If I did use the term ‘gamer’, I would absolutely categorise the lawyer at the train station on his iPhone a gamer. How could you possible not? Is it someone playing a game? Yes.

      • This is exactly what i think when i see these stats.

        They’re counting every mum who has a go of ‘that slingshot birds game’ while she waits for the kids after school.

  • And yet this study will do nothing because the political parties need the support of the religious groups who bitch and moan about this stuff until someone does their bidding, and if they don’t get their way they throw a tantrum.

  • Here’s an idea then, how about an Aussie television show that talks and reviews about games, but it is made by and for adults?

    Good Game: Lose the rubber chickens, the terrible intro and the silly dress up.

    GAMETV: Lose everything and go away. Forever.

    ThatotheroneonONE: I think you are dead anyway. I hope so.

  • “Oh, people can come up with statistics to prove anything, Kent. 14% of people know that.” – Homer Simpson

    I know I’ve brought it up before, but you CAN skew data any way you like. Just a cursory glance at this tells me that their definition of ‘gamers’ is very different to ours.

    They say:
    That most ‘gamers’ play every other day.
    By far, most ‘gamers’ play to pass the time.

    Methinks to qualify as a gamer, you have only have had to played a game on your mobile phone or facebook account.

    P.S. Hi everyone!

  • All those suggesting the 75% stat has any bearing on the R18 classification, should also consider how the report shows 94% of 6 to 15 years olds play games (in other words, more than 9 out of every 10 kids plays games). The average is 32 because there are less Australians under 18 years old, but the highest proportions by age groups are clearly the youngsters.

      • What’s not to understand? Look at the report. The highest age groups of gamers are under 18. The reason 75% of gamers are over 18, is because there are more age groups over 18. 94% of kids play games. That’s pretty much all of them.

  • Isn’t it about time we leave the term ‘gamer’ behind then? If a small section of people are especially passionate about games, why not call them game buffs – in the same way that everyone watches movies, but a small selection of people especially passionate about movies are movie buffs.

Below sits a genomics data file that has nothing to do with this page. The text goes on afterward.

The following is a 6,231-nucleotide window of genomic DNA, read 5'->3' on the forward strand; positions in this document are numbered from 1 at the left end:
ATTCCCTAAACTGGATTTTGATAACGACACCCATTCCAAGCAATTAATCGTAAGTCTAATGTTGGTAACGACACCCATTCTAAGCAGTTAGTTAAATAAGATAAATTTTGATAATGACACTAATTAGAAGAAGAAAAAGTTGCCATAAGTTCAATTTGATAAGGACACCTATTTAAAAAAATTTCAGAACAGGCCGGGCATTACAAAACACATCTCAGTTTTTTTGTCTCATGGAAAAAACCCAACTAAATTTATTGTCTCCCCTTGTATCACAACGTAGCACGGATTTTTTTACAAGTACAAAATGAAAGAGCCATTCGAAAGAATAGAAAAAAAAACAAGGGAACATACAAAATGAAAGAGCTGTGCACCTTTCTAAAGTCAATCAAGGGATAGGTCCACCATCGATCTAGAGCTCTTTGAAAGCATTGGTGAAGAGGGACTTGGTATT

• The main problem I have with these sorts of studies is that it lumps the people playing Solitaire on their PC during down times or playing Angry Birds for ten minutes in the waiting area at a hairdresser or clicking some cows in Facebook into the same category as the gamer who spends nine hours a day playing World of Warcraft or the guy who competes in Starcraft tournaments.

    Side note: the 2009 census results say that the median age of Australians is 37.3 years old. If the median age of Australian gamers is 32 then that means we’re creeping very close to the entire range of the population and it’s just the people at the older end that aren’t involved.

    Incidentally this also plays into the male:female ratio numbers as well. Overall, Australia’s population is a 1:1 split, howver the 64+ bracket has 0.84 males to every 1 female, where the younger brackets have > 1 male to female. If the gamer age skews younger, then that also reflects the 53%:47% gamer gender split.

    In other words, this is exactly what you’d expect if practically everyone under the age of about 55-60 is playing games.

  • Most of those adult gamers are playing games like angry birds on iPad. They wouldn’t give a rats about the r 18 debate.

  • While I would like to see a breakdown of the type of gaming it would still be a skewed result thanks to overlaps.

    For example, I am 40 years old and love games. After the kids are in bed and everything is done that’s my time to jump into a solid gaming session on the PC or PS3. On the weekend I will try to get in some more family friendly console gaming with my kids. During the working week I’ll pull out the phone and pass the time on the commute with a bit of casual mobile gaming or go retro with emulators (BEST reason to get an Xperia Play by the way)

    I guess that makes me a hardcore, family, casual, retro gamer (or something).

    Why try to categorise it,seriously. The office jockey you see on the train every day playing angry birds on his ipad could well be taking you down with skillful headshots in COD at night.

    Some people read more books than others, does this mean we should call them “hardcore” readers?

    Let people enjoy what THEY enjoy, and if that includes playing games then I will happily call you a fellow gamer!

  • 43% of people are foolish enough to pay the funtax from stores.
    22% are catching onto better methods.
    14% have found they can pay half price or less.

    I guess that leaves 21% under investigation for piracy.